A peaceful species, they are large enough to withstand aggression on the part of your gourami and they’ll even help keep your aquarium clean by eating up leftover foods. They can be found in a variety of colors, including blue, white, purple, and yellow.

10 Amano Shrimp

Amano Shrimp 6

Amano shrimp are also easy to keep species. These creatures are invertebrates that are large enough to be kept with gouramis because their size prevents them from being nipped or nibbled at. These shrimp are not terribly assertive but have a major appetite for algae.

You can feed these creatures almost entirely on algae alone, but it’s a good idea to include other foods, too, particularly if you have a crowded tank. You might want to include lots of vegetable-based foods like algae wafers, actual algae, or even blanched spinach. These invertebrates don’t generally reproduce unless they are in a brackish environment.

11 Harlequin Rasbora

Harlequin Rasboras

Harlequin rasboras are also excellent choices for community aquariums with gouramis. These fish don’t need large aquariums despite being quite active and social. As colorful schooling fish, harlequin rasboras like to be kept with others of their own kind.

Otherwise, these fish are not complicate to raise. Attempt to replicate the natural habitat by including low lighting, lots of live plants, and a mild water current. You Might want to consider using low-light plants such as java fern, which is not only easy to grow but also requires minimal lighting.

12 Glowlight Tetra

Glowlight Tetra
Photo by H080

The glowlight tetra is one of the most vividly colored fish species you can keep in your aquarium. It is a peaceful schooling fish that offers gorgeous colors and while it’s less vibrant than the neon tetra, it still is lovely to look at. Your gourami is not likely to see it as a rival and it also likes similar water conditions, preferring some vegetation and mildly acidic waters. These fish don’t lose a ton of light and do well when raised in a tank with lots of floating plants.

Glowlight tetras should be kept in a school. Schooling fish like these will have more active behaviors and gorgeous colors when housed with others of their own kind. Shoot for a group of at least eight fish (ideally more) to give you the best shot at observing some of these natural behaviors. Glowlight tetras won’t crowd your gouramis, even when in a school, because they occupy another water layer.

Guppies

Guppies
Photo by Geoff Holden

In most cases, you can keep guppies with your gouramis – however you need to keep size in mind. If you are raising dwarf gouramis, you should have no problem keeping guppies in your tank. However, if you have a larger gourami, proceed with caution and make sure you don’t have a gourami that will eat your fragile, tiny guppies.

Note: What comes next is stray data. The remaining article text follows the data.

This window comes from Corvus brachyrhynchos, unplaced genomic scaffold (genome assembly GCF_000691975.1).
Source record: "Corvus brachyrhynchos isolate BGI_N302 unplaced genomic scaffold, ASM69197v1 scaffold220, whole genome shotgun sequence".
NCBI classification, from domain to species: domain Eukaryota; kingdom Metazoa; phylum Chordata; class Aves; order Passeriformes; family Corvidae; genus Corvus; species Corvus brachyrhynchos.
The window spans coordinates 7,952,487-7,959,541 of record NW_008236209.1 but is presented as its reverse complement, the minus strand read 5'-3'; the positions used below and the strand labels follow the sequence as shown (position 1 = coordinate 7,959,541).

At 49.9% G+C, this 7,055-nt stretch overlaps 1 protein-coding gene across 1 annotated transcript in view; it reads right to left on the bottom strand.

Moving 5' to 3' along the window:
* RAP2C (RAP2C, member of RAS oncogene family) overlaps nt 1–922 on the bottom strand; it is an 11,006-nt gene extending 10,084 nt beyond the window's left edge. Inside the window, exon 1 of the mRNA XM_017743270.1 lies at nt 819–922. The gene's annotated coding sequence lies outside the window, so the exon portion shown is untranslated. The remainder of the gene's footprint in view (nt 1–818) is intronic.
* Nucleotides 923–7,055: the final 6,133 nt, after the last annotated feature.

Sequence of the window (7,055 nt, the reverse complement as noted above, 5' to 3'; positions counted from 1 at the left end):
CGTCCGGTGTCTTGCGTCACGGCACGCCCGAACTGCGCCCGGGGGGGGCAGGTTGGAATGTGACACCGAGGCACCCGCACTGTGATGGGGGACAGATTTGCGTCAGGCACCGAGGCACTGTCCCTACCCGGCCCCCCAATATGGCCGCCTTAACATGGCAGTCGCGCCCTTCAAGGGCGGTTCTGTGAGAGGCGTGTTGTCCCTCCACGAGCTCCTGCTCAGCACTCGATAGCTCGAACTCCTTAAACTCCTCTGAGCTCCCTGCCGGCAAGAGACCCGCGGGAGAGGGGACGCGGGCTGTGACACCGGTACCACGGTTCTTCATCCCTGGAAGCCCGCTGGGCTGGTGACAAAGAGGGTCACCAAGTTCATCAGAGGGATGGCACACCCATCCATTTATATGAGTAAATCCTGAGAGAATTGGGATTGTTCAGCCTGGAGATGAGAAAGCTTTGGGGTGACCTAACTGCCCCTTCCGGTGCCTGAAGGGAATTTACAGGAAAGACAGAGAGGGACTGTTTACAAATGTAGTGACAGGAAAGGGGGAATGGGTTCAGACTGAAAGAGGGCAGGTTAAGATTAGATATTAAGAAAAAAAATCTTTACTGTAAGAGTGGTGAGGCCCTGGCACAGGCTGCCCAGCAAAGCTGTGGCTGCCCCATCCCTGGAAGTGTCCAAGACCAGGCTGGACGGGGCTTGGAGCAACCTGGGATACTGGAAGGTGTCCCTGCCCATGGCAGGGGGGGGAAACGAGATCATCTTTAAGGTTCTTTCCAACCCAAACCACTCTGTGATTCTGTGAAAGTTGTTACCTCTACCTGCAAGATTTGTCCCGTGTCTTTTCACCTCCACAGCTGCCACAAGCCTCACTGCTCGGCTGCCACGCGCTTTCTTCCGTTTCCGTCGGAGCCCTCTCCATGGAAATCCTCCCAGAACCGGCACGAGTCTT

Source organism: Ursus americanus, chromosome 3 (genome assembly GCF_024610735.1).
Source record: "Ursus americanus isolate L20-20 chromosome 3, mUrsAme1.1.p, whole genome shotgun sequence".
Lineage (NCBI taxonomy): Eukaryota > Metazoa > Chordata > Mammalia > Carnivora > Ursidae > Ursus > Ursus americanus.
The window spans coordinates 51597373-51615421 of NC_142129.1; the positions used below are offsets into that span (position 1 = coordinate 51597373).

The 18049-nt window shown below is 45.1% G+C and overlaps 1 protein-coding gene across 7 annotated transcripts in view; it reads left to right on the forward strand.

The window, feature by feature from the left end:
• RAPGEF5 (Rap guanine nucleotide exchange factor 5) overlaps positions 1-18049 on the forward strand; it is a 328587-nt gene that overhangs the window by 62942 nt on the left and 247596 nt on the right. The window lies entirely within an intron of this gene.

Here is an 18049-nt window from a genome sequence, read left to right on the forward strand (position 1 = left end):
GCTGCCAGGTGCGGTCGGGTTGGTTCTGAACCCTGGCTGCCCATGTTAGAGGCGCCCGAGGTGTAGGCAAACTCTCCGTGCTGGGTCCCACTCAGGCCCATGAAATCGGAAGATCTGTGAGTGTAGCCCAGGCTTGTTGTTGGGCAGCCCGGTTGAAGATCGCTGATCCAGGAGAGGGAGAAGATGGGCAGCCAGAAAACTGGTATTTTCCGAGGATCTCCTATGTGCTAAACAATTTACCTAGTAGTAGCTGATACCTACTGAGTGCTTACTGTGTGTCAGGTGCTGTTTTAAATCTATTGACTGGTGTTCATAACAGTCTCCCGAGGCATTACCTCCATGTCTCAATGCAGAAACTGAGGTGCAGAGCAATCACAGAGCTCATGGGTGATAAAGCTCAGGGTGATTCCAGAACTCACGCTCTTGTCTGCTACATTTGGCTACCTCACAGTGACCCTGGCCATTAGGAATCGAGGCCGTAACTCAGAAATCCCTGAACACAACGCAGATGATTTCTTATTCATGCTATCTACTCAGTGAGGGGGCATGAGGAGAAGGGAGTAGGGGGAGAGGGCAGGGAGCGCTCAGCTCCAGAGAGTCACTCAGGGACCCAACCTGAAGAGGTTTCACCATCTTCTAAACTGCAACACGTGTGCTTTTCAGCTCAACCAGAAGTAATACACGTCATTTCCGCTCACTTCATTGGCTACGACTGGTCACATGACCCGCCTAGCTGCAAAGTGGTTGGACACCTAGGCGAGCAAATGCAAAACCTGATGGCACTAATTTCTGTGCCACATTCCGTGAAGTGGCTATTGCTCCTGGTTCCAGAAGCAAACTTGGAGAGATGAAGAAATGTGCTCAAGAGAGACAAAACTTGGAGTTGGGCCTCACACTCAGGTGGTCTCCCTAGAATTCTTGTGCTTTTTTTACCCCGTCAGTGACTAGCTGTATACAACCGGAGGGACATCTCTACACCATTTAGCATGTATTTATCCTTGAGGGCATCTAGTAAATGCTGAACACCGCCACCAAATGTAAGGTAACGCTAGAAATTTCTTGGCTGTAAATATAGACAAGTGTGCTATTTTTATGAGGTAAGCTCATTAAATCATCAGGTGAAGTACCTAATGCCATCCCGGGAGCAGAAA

Otherwise, you’re goo dot go – most guppies are best kept in pairs. They have long, flowing tails, though -so keep an eye on your gouramis to make sure no fin-nipping occurs.

Other Gouramis

Gourami 4
Photo by WabbyTwaxx

Your final option when selecting tank mates for your gouramis? Other gouramis! There are tons of different gourami species out there, meaning you’ll have a lot to choose from. Some types of gouramis actually prefer to be housed in small groups instead of in pairs or by themselves. Just make sure there are several females for every male to prevent fighting and territorial issues

If you choose to keep multiple types of gouramis, keep this in mind – most will need at least 10 to 20 gallons in order to be happy. While sparkling gouramis, dwarf gouramis, and pearl gouramis tend to hang out at the top of the water column, other fish might occupy separate areas of the tank. Make sure you pay attention to the potential size and preferred swimming area of your individual gourami to make sure it has enough room in your tank.

Is a Gourami Right for Me?

Those aren’t the only tank mates that can peacefully coexist with your gourami! Some other options to consider include mollies, swordtails, platies, danios, and more. Which one will you choose?

If you already have an established fish tank with some of the species we mentioned, then raising a gourami might be a good choice for you. These fish are great companions for your shy gourami, offering friendly demeanor, active behaviors, and the most gorgeous appearances of them all.

So what are you waiting for? Give your gourami some friends by adding some of these lovely fish to your gourami aquarium.